Efforts to curtail the spread of coronavirus have forced companies and teams to drastically change their work habits. Companies have instructed employees to work remotely, creating new challenges for managers to maintain efficiency. How can newly remote teams stay on track to deliver in these uncertain times?
COVID-19 is Rapidly Changing the Reality of Work
Few places on earth remain unaffected by the spread of COVID-19, or coronavirus. The United States declared a national emergency on March 13. France and Spain joined Italy by imposing strict restrictions on public gatherings and non-essential travel. Across the world, workers who are able to work outside of the office are staying home. Many of the world’s largest global companies cancelled non-essential travel and asked their employees not to come to the office, with many smaller firms following suit.
Under these rapidly changing conditions remote work, already on the rise, is taking the global business community by storm, posing challenges that not all companies, teams, and managers are prepared to meet. Succeeding in a remote environment can be challenging even for multinational leaders, and definitely for companies that lack a robust remote infrastructure. Yes, Slack and Zoom solve technical problems (if you can figure out how to share your screen and see your teammates without accidentally muting yourself). But remote work – especially without time to ease into it – brings more fundamental challenges.
For Remote Teams, Efficiency is the Big Challenge
When a team goes fully remote, it risks losing the rapport and camaraderie that teammates who see each other every day enjoy, and which are necessary for cohesion and knowledge sharing. Remote workers miss chances for informal conversation and information exchange, which can create confusion, foster blame, and cause mistakes to repeat. In other words, efficiency and productivity are the big losers in the corona era. What tools do companies and managers have at their disposal to meet the challenges that will keep employees effective and on-track?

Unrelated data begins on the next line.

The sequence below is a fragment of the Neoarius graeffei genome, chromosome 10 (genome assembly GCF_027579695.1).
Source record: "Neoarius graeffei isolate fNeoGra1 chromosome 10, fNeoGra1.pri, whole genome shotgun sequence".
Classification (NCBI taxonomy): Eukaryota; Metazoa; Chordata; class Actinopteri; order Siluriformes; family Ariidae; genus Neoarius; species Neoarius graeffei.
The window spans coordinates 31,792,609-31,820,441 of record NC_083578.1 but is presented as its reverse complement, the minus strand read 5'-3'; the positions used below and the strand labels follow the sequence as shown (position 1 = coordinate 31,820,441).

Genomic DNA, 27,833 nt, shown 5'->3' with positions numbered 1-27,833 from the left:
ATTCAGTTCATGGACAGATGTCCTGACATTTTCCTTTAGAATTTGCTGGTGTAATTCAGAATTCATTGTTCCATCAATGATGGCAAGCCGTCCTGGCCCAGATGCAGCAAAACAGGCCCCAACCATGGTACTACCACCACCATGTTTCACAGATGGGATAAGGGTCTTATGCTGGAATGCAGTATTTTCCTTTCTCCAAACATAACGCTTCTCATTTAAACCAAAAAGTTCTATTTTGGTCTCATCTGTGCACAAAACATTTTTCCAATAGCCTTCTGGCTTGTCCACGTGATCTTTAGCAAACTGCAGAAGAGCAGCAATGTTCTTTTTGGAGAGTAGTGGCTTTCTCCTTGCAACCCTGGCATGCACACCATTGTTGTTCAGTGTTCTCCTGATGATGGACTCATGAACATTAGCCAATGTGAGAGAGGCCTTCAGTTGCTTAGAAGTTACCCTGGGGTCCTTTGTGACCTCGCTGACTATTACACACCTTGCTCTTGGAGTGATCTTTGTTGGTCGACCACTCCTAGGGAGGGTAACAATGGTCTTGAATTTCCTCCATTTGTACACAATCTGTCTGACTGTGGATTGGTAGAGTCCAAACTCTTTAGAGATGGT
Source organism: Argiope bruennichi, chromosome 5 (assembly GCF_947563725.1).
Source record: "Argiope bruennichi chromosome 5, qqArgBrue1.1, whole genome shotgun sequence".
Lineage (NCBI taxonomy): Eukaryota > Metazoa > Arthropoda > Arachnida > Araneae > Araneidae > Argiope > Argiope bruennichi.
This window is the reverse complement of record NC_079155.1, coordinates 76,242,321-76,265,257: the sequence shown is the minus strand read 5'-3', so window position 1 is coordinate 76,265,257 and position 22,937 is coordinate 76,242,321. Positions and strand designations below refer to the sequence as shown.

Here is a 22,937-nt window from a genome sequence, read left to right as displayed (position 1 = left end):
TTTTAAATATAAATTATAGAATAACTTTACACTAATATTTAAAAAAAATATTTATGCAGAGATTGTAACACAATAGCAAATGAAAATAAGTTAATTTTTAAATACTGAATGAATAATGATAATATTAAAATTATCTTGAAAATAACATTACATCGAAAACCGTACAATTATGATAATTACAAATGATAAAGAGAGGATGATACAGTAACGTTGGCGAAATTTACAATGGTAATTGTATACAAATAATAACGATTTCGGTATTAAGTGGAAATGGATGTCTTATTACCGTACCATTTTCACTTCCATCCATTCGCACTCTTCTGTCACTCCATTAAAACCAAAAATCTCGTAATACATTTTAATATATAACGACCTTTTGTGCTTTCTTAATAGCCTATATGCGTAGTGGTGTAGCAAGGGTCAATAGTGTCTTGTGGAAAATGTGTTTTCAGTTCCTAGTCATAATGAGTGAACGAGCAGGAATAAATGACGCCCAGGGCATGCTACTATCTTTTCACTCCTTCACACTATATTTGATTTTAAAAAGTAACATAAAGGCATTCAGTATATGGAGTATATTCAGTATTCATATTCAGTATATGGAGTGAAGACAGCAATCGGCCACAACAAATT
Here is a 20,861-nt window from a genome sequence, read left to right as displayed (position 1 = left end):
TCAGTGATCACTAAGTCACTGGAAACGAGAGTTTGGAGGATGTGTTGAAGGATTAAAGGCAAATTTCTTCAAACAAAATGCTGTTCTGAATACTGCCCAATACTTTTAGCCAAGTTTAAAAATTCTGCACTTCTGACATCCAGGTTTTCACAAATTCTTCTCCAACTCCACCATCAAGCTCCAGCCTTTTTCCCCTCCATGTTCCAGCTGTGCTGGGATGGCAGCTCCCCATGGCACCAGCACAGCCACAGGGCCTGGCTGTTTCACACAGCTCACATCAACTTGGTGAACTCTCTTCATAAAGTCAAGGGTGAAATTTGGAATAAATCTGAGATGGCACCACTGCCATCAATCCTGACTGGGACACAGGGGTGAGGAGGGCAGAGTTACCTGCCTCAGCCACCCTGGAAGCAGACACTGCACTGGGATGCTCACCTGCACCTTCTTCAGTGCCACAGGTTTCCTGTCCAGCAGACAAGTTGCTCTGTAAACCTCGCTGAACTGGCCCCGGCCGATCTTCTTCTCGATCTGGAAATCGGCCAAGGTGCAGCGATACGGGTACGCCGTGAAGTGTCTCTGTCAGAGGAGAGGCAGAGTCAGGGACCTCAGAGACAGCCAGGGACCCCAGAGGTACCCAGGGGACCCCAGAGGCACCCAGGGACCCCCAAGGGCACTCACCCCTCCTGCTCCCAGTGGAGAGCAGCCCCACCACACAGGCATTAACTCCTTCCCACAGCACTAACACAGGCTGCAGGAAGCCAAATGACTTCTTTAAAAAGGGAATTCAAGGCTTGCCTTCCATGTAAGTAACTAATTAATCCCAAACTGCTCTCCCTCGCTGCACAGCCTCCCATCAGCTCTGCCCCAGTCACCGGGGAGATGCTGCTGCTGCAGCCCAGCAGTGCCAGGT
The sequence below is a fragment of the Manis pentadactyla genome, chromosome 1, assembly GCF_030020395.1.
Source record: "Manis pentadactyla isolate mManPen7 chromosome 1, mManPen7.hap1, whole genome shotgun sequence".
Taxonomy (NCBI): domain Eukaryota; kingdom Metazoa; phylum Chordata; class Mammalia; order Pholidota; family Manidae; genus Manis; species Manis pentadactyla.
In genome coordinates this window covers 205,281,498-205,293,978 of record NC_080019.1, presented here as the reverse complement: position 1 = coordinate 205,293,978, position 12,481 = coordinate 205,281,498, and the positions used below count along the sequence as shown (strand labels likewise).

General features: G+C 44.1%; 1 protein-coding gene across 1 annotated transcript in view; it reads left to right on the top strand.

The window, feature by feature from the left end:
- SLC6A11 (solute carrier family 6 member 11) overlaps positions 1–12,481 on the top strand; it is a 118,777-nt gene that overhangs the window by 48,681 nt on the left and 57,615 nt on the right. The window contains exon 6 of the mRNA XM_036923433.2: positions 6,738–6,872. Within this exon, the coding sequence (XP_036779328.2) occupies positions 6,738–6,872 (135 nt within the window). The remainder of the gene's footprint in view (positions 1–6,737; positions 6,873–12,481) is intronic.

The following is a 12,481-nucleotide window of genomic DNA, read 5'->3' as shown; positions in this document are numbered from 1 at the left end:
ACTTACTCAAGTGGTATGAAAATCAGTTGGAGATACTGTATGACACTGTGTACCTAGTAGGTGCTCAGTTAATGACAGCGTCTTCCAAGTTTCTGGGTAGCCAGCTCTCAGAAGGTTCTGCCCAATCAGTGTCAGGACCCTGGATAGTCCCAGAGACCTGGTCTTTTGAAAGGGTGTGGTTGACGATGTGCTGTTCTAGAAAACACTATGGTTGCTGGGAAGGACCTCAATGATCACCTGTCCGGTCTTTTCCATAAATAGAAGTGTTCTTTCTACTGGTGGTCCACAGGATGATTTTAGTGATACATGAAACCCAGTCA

Figure Out What’s Working and Fix What Isn’t - Fast
The practice of continuous improvement – the cycle between identifying lessons and implementing them in an effort to do better on key metrics – is a critical tool teams can use to change quickly under unusual circumstances. It works like this: Remote teams define a time each day to enter their Learning Zone, a judgement-free space that exists for the purpose of reviewing a significant part of their workflow. The team member responsible for that part conducts a debrief, asking themselves what is working well, what needs improvement, collecting lessons, and immediately implementing them to make the process run more smoothly the next time around.
Why Improve Now?
Improvement routines are probably the last thing on any executive’s mind right now – but they matter more than ever. The situation we are living through requires quick responses to rapidly changing circumstances, leaving little time for learning and reflection. We need to understand fast what is working and what is not, to be able to identify what exactly we can do differently tomorrow – or even later today – to reach the outcomes we want to see.
Teams that routinely review their processes and outcomes see tangible benefits: a reduction in repeated mistakes, knowledge retention that allows teammates to work together more effectively, both of which contribute to an improvement of up to 25% in business outcomes (Human Factors Journal, 2012). Right now, doing ‘good enough’ does not suffice – for newly remote teams to remain competitive, companies need to encourage processes that improve efficiency.
Entering the Learning Zone, even for just a few minutes per day, is the secret for building high functioning remote teams. By debriefing with team members, a manager can actually understand what is happening in her team, and can make more informed decisions. And there are long term effects that will outlast the corona era, too. Debriefing surfaces tough topics immediately and allows for the psychologically safe and open exchange of ideas that leads to a great team culture and innovative business solutions.
Improvement Routines Are Business Critical
Remote work always poses challenges, but in a time of elevated uncertainty and rapidly changing conditions, establishing and maintaining improvement routines like debriefing keeps teams effective and on-track toward meeting their goals. Such routines give remote teams the competitive advantage they need when their efficiency is compromised by coronavirus. They are a best practice always, and a business critical practice during these times.